What would happen if a schedule-triggered Flow ran amok on your Salesforce data without it being noticed for weeks? Or if a well-meaning intern accidentally wreaks havoc while doing data deduplication? Would you be protected?
It’s essential to take responsibility for backing up your data. One of the most straightforward ways is to create a scheduled export of your Salesforce data.
Here are some tips on data exports to make sure you protect your data:
1. Don’t forget to download the exports so that you actually have a backup. The Salesforce export process only creates a zip file that is stored for 48 hours in Salesforce. Salesforce sends an email when the export is available. The person receiving the email needs to make sure to download the zip file each week. I have been guilty of not doing this so I recognize how easy it is to say “I’ll do it later.”
2. Place the export file in a secure location. Your Salesforce system presumably has sensitive data that you have spent time setting up profiles and permissions for. You don’t want to copy the backup zip file (a set of unsecured spreadsheets containing the Salesforce data) to your laptop or a file server location that the entire staff can access. We recommend consulting your IT staff or an IT consultant to determine a secure location to store your backups.
3. Plan for how many export files you keep at one time. If you have a Flow or trigger creating bad data, it may be several weeks or longer before you notice the issue. If you only save the most recent export file, you will be out of luck when you try to restore the data. How many backups should you save? It depends upon your database usage and the impact of a loss. One option would be to save weekly backups for the previous month and an end-of-month backup for the previous twelve months. Consult with your IT staff or IT consultant to determine how many backups to save.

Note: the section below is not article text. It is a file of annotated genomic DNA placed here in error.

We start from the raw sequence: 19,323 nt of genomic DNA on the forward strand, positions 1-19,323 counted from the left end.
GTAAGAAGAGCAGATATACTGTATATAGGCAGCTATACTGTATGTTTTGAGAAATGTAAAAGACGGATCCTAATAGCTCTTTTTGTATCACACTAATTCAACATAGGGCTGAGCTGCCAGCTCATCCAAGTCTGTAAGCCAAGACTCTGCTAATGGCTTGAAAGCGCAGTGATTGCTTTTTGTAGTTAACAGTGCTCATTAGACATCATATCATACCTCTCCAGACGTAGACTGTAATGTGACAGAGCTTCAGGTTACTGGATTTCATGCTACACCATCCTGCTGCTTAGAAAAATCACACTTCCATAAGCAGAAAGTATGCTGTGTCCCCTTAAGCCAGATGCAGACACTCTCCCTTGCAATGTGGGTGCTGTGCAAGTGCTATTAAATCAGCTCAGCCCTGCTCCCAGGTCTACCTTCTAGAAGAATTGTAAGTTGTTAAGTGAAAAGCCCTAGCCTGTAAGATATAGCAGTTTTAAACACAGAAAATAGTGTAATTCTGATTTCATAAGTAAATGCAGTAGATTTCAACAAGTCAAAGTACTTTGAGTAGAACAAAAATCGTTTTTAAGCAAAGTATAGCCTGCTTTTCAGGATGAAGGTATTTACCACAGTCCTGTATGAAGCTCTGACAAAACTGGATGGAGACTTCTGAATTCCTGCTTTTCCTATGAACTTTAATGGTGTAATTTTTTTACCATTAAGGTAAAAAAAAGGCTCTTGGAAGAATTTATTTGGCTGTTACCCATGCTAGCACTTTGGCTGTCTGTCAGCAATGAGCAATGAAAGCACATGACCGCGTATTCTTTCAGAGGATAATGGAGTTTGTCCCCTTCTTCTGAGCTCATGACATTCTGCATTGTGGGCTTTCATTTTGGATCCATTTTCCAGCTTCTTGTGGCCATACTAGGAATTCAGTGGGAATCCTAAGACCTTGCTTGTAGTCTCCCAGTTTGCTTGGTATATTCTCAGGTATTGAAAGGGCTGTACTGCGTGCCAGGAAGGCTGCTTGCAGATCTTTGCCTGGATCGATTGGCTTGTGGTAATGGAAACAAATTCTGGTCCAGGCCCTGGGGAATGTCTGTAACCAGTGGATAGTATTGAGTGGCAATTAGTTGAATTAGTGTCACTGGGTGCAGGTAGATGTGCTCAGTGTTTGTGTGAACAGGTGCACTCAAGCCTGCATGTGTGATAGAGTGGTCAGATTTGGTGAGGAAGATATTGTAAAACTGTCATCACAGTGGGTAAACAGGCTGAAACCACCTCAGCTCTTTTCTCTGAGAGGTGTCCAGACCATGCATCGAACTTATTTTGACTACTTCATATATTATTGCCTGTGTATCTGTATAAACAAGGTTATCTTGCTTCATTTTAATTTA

4. Review your scheduled export whenever you add objects or applications from the AppExchange. While you might expect that checking “include all data” would always export all objects, new objects added after scheduling an export are not automatically included. To have these exported, you need to go back into your scheduled export and choose “all objects” again or check those newly added objects.
5. Understand the limits of a scheduled export. While having an export file may save your organization from a devastating loss of data, there is no “restore” button to put your backup data into your Salesforce instance automatically. Even if you catch the problem right away, you’ll have to restore data object by object using a data import tool, being careful not to overwrite other changes made since the backup.
6. Turn on Field History Tracking for key fields on important objects you use. This is a great way to see the history of changes on a field. Learn more about setting up field history tracking.
7. Consider investing in a paid backup service. If you don’t have secure storage space available or don’t want to do manual backups each week, check out the Salesforce AppExchange for multiple backup services that are automatic and offer easy restore options. Paul Ginsberg’s post gives a rundown of backup and restore options as of April 2023.